The Basis Of The Art
( Originally Published 1923 )
THERE are two musical races in the world—the birds and the humans. The humans are the more musical—they sing all the year round. Love is one great impulse behind music, witness the nightingale in June and Schumann's hundred songs in the year of his marriage. If you want to know what else lies behind it read Herbert Spencer, Jules Combarieu and the philosophers and psychologists generally, and then compare their guesses with any of your own.
Most birds are but simple-minded musicians, having nothing but `folk-songs', handed down from father to son, in some cases varied a little with the season, but passing from generation to generation little changed or none. Man proudly boasts composers', actual professionals, but he has not had them long.
Melody, Harmony, Rhythm, Form
The birds have but melody ; no feathered choir' yet produced `the harmony of the grove' in any but the poets' sense. Man has harmony, but he has only had it for a little over a thousand years. The bird's rhythmic sense is not always very acute, though it decidedly has one. Man's rhythmic sense is perhaps stronger than his melodic, so that marching shorttrousered through the streets in youth he can take pleasure in a piece compounded of the mere tap of a drum.
The bird has little idea of ' form' in music, though in some cases it admits the principle underlying all form (variety plus repetition), alternating one tiny phrase, several times repeated, with another similarly repeated.' With man form early became a very important element in music.
And with the idea of rhythm and form well developed in his subconsciousness man began to feel the need of other means of sound production than his own throat. So cart:., ` instruments '—first, probably, purely rhythmic (the Drum), then melodic also (the Pipe and the Viol), and at last (when some of the possibilities of vocal combination had been discovered and shown him the way) harmonic also (the Lute, and the Keyboard instruments).
Then man began to take more notice of qualities of tone, or ` colours ', produced by different kinds of strings and tubes, and various methods of using them, and gradually he developed the Piano and Organ, the String Quartet and the Orchestra. Meantime, as singers and players became more skilful, voices better trained and instruments more complex, and as the infinite varieties of rhythm, the principles of form, and the effects of harmonic combinations became better understood, pieces of music became longer and longer, until, from the mere repetition of a couple of contrasted strains, each but a few seconds in duration, man arrived at the production and performance of Symphonies lasting an hour apiece. The principles of the one music were the same as those of the other, as the constructional principles of a pig-sty are the same as those of a Parthenon. But they were applied more elaborately.
The Limitations of the human Mind
There is no essential mystery about the basis of melodic shape, or harmonic progression, or formal procedure in music.
The Limitations of the Human Mind 5 That basis is psychological. Man needs work varied with play, tension varied with relaxation, rise varied with fall, discord' varied with concord, `quick movement' varied with ' slow movement', serious `first subject' varied with lighter `second subject'. It is all a matter of how much the human mind can bear without tiring. Jack must have neither ` all work and no play' nor ' all play and no work', neither all concord nor all discord, neither all quick nor all slow, neither all sad nor all jolly, neither all serious-minded nor all light-hearted. Vary things judiciously and he will accept any scheme of life or of art you choose to lay before him. He is not very particular so long as you allow for the limitations of his capacity. And the history of music is the history of the gradual better under-standing of those limitations by the people who make music, and, perhaps (in some smaller measure), the very partial reduction of the limitations in the minds of those who hear it. We are growing up, both sets of us (composers and listeners) ; but we are perhaps still not fairly out of the schoolboy or flapper stage, and the finest music we hear today may conceivably seem but as child's play to the man of A. D. 3000, studying it in the British Museum. Yet the principles of that man's music must be the same as those of ours—unless the human mind completely alters.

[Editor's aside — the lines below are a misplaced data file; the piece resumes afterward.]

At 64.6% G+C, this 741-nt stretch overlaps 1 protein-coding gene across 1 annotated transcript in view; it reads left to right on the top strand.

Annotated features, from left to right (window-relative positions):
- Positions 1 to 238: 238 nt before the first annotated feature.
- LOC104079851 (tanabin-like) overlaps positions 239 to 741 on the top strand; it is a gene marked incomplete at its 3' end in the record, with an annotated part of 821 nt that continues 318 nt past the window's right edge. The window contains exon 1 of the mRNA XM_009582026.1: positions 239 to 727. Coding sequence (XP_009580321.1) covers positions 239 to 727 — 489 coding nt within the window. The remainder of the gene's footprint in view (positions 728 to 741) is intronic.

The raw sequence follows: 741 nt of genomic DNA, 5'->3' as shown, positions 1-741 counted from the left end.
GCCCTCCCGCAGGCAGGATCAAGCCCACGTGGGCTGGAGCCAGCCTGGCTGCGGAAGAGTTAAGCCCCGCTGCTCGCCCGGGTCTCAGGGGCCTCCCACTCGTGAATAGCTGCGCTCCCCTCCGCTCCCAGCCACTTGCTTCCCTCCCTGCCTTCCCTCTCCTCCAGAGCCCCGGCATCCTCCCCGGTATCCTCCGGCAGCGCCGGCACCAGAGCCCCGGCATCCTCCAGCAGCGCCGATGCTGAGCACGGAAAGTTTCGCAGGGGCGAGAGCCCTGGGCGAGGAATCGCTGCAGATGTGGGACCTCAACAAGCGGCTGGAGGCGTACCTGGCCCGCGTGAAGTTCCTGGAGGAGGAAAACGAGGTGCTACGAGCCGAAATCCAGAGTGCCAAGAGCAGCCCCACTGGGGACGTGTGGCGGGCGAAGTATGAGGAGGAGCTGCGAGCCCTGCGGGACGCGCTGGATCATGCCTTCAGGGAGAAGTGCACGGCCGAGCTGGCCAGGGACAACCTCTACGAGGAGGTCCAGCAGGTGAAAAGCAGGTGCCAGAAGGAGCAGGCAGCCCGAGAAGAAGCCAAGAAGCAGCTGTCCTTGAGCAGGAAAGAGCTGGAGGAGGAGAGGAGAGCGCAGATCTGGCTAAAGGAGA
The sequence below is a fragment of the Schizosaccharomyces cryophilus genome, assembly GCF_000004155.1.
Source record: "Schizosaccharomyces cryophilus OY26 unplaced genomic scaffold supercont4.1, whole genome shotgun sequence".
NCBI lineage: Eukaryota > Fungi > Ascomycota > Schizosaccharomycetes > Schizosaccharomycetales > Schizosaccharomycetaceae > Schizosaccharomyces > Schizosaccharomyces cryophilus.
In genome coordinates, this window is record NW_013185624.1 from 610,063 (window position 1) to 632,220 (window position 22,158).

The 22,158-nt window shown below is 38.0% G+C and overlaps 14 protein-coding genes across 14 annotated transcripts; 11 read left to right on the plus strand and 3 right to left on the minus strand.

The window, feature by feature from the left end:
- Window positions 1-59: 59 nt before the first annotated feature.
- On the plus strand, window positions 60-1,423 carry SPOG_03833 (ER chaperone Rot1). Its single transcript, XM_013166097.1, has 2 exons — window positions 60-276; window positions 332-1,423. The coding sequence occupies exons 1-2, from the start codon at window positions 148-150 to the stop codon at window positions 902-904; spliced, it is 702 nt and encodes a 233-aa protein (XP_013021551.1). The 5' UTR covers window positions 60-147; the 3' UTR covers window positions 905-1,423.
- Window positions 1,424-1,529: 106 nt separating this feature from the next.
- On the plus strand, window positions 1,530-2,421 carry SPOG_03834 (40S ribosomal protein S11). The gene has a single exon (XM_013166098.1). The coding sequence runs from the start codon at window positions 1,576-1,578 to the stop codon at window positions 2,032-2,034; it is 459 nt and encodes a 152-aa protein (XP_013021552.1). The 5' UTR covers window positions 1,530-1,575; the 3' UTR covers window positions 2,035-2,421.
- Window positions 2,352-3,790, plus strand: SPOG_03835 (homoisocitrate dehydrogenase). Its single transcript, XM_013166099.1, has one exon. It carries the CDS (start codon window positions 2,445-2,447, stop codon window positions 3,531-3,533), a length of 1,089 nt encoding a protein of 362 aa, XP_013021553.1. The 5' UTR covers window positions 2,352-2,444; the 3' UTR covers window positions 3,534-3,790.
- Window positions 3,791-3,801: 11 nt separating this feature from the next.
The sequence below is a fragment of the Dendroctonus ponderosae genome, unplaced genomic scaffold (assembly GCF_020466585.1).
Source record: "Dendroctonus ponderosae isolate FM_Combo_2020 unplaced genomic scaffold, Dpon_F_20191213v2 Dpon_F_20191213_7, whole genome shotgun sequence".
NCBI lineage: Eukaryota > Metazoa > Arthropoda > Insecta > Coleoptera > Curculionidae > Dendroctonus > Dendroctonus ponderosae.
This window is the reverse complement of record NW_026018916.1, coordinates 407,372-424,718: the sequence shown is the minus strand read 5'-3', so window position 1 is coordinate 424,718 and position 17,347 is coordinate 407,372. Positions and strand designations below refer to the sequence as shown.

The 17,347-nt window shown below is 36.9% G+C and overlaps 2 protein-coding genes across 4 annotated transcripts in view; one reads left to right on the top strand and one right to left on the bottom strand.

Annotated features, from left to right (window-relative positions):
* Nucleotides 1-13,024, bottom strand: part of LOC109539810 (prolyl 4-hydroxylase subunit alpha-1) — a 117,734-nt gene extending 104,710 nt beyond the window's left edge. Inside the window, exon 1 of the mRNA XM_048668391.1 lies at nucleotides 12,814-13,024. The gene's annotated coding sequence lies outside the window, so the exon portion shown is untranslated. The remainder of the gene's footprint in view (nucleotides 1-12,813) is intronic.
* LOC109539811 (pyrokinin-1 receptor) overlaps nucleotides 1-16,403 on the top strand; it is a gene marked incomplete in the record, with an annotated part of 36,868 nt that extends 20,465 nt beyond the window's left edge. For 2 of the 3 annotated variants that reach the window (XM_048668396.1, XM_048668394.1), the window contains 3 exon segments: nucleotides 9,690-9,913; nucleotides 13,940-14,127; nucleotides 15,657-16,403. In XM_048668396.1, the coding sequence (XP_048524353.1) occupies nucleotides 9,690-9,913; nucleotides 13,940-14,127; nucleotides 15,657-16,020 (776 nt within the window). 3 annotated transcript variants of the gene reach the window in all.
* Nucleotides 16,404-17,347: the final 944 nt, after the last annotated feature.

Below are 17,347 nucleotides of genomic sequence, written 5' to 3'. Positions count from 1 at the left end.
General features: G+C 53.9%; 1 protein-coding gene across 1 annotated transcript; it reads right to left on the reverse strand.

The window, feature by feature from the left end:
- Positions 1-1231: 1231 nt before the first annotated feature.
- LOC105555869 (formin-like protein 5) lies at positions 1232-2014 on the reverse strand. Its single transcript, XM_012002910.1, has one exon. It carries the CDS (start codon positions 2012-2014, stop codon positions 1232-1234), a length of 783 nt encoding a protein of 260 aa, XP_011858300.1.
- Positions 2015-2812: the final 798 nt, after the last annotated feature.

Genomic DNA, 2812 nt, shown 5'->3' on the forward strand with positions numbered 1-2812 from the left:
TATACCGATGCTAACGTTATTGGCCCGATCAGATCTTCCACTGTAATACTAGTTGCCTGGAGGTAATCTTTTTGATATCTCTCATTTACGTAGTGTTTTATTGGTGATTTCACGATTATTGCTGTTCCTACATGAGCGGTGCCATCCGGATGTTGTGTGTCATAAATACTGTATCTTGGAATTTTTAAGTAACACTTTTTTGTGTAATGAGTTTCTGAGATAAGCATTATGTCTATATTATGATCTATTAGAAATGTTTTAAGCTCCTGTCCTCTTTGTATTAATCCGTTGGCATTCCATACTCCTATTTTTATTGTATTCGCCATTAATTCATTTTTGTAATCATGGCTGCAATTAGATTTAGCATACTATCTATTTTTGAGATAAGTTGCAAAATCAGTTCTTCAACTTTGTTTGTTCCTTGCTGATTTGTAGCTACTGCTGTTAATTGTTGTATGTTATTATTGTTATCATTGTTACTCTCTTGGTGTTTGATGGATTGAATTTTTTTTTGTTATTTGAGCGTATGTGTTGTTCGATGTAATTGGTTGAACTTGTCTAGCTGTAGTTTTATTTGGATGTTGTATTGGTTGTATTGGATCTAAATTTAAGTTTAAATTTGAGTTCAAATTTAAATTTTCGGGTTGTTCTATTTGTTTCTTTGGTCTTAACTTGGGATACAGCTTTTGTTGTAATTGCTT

An Apology for this Chapter
Perhaps all this is a queerish opening for a work of history.
" Apology for it takes two forms : (a) one must begin a book somehow ; (b) this beginning, at all events, emphasizes a vital truth—The study of the history of music is not the study of any arbitrary or conventional development, but of a gradual widen-lug of the human understanding.
But why begin with the birds ? Because by so doing I have insinuated subtly into the reader's mind the idea of the essentially simple basis of the art. Music is just the gratification of a natural need. The character of the gratification has varied from age to age, and from composer to composer, yet has developed pretty logically on the whole. And the record of this logical development constitutes The History of Music.
But how would you have had me begin ? Would you have thought better of me if I had opened with the gloomy but dignified periods of the staid, four-volumed Burney ?
'It is with great, and almost hopeless diffidence, that I enter upon this part of my work ; as I can hardly animate myself with the expectation of succeeding in enquiries which have foiled the most learned men of the two or three last centuries . . . the music of the ancients, according to Euclid, Alypius, and Marteanus Capella was ... '
By beginning with the birds I have at least spared you Euclid !